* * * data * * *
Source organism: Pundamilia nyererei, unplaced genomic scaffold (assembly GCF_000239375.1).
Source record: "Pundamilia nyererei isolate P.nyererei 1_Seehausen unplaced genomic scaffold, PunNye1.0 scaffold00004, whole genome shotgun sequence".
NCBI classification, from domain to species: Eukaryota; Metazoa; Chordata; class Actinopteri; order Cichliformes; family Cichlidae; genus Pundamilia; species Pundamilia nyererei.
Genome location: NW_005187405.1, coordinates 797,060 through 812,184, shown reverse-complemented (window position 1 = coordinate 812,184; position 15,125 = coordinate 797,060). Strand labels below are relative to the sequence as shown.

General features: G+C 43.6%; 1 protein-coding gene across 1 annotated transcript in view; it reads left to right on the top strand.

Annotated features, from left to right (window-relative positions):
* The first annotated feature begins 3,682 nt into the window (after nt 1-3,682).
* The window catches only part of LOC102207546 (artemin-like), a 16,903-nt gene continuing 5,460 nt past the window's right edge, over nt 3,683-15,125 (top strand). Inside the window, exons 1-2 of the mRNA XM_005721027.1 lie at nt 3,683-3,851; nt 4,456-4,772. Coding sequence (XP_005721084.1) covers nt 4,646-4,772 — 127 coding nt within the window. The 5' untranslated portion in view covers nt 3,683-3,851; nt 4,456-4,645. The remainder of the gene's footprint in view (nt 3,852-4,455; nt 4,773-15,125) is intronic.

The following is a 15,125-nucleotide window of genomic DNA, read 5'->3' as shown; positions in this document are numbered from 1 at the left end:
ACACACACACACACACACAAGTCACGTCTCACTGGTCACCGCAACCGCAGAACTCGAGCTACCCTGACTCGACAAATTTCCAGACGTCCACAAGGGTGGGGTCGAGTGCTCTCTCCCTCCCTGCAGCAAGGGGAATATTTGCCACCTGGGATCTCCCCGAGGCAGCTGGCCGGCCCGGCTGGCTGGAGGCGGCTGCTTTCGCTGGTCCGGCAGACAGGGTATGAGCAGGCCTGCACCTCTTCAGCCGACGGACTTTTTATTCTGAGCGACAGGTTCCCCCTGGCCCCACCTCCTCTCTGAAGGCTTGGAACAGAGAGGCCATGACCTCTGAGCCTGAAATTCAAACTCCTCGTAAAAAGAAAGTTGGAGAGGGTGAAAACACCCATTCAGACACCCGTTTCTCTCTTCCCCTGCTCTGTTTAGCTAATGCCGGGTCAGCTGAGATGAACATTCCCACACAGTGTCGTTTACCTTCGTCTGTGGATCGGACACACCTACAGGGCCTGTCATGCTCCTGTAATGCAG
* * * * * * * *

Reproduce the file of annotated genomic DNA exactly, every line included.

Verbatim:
Source organism: Pundamilia nyererei, unplaced genomic scaffold (assembly GCF_000239375.1).
Source record: "Pundamilia nyererei isolate P.nyererei 1_Seehausen unplaced genomic scaffold, PunNye1.0 scaffold00004, whole genome shotgun sequence".
NCBI classification, from domain to species: Eukaryota; Metazoa; Chordata; class Actinopteri; order Cichliformes; family Cichlidae; genus Pundamilia; species Pundamilia nyererei.
Genome location: NW_005187405.1, coordinates 797,060 through 812,184, shown reverse-complemented (window position 1 = coordinate 812,184; position 15,125 = coordinate 797,060). Strand labels below are relative to the sequence as shown.

General features: G+C 43.6%; 1 protein-coding gene across 1 annotated transcript in view; it reads left to right on the top strand.

Annotated features, from left to right (window-relative positions):
* The first annotated feature begins 3,682 nt into the window (after nt 1-3,682).
* The window catches only part of LOC102207546 (artemin-like), a 16,903-nt gene continuing 5,460 nt past the window's right edge, over nt 3,683-15,125 (top strand). Inside the window, exons 1-2 of the mRNA XM_005721027.1 lie at nt 3,683-3,851; nt 4,456-4,772. Coding sequence (XP_005721084.1) covers nt 4,646-4,772 — 127 coding nt within the window. The 5' untranslated portion in view covers nt 3,683-3,851; nt 4,456-4,645. The remainder of the gene's footprint in view (nt 3,852-4,455; nt 4,773-15,125) is intronic.

The following is a 15,125-nucleotide window of genomic DNA, read 5'->3' as shown; positions in this document are numbered from 1 at the left end:
ACACACACACACACACACAAGTCACGTCTCACTGGTCACCGCAACCGCAGAACTCGAGCTACCCTGACTCGACAAATTTCCAGACGTCCACAAGGGTGGGGTCGAGTGCTCTCTCCCTCCCTGCAGCAAGGGGAATATTTGCCACCTGGGATCTCCCCGAGGCAGCTGGCCGGCCCGGCTGGCTGGAGGCGGCTGCTTTCGCTGGTCCGGCAGACAGGGTATGAGCAGGCCTGCACCTCTTCAGCCGACGGACTTTTTATTCTGAGCGACAGGTTCCCCCTGGCCCCACCTCCTCTCTGAAGGCTTGGAACAGAGAGGCCATGACCTCTGAGCCTGAAATTCAAACTCCTCGTAAAAAGAAAGTTGGAGAGGGTGAAAACACCCATTCAGACACCCGTTTCTCTCTTCCCCTGCTCTGTTTAGCTAATGCCGGGTCAGCTGAGATGAACATTCCCACACAGTGTCGTTTACCTTCGTCTGTGGATCGGACACACCTACAGGGCCTGTCATGCTCCTGTAATGCAG